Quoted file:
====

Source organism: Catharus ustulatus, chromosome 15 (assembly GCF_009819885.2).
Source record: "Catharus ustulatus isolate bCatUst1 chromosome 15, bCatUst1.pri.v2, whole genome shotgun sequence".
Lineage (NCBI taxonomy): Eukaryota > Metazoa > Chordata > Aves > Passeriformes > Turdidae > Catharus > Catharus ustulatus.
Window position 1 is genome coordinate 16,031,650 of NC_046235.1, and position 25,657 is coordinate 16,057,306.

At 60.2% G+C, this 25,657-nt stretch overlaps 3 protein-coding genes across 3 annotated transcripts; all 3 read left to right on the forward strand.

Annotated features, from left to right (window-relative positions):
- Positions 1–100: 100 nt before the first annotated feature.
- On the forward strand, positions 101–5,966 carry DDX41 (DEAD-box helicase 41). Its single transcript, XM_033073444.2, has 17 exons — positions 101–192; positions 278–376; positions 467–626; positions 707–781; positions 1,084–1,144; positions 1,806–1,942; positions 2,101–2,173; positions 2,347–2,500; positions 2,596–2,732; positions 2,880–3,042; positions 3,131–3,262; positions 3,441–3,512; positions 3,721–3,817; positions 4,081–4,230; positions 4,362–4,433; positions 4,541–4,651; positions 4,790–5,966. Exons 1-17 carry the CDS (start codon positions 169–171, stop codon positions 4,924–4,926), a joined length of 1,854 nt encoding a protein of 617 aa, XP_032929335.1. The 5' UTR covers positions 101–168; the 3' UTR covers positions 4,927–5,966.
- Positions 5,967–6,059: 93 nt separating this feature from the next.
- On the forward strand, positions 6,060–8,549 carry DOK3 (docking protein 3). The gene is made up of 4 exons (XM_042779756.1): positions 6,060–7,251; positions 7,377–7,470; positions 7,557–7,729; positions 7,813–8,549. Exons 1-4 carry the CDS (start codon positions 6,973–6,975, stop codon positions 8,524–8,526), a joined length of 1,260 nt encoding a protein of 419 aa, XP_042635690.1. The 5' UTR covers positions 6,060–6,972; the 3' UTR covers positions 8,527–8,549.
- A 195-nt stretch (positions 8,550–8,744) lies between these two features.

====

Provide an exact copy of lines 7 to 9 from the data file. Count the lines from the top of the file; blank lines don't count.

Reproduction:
- Positions 1–100: 100 nt before the first annotated feature.
- On the forward strand, positions 101–5,966 carry DDX41 (DEAD-box helicase 41). Its single transcript, XM_033073444.2, has 17 exons — positions 101–192; positions 278–376; positions 467–626; positions 707–781; positions 1,084–1,144; positions 1,806–1,942; positions 2,101–2,173; positions 2,347–2,500; positions 2,596–2,732; positions 2,880–3,042; positions 3,131–3,262; positions 3,441–3,512; positions 3,721–3,817; positions 4,081–4,230; positions 4,362–4,433; positions 4,541–4,651; positions 4,790–5,966. Exons 1-17 carry the CDS (start codon positions 169–171, stop codon positions 4,924–4,926), a joined length of 1,854 nt encoding a protein of 617 aa, XP_032929335.1. The 5' UTR covers positions 101–168; the 3' UTR covers positions 4,927–5,966.
- Positions 5,967–6,059: 93 nt separating this feature from the next.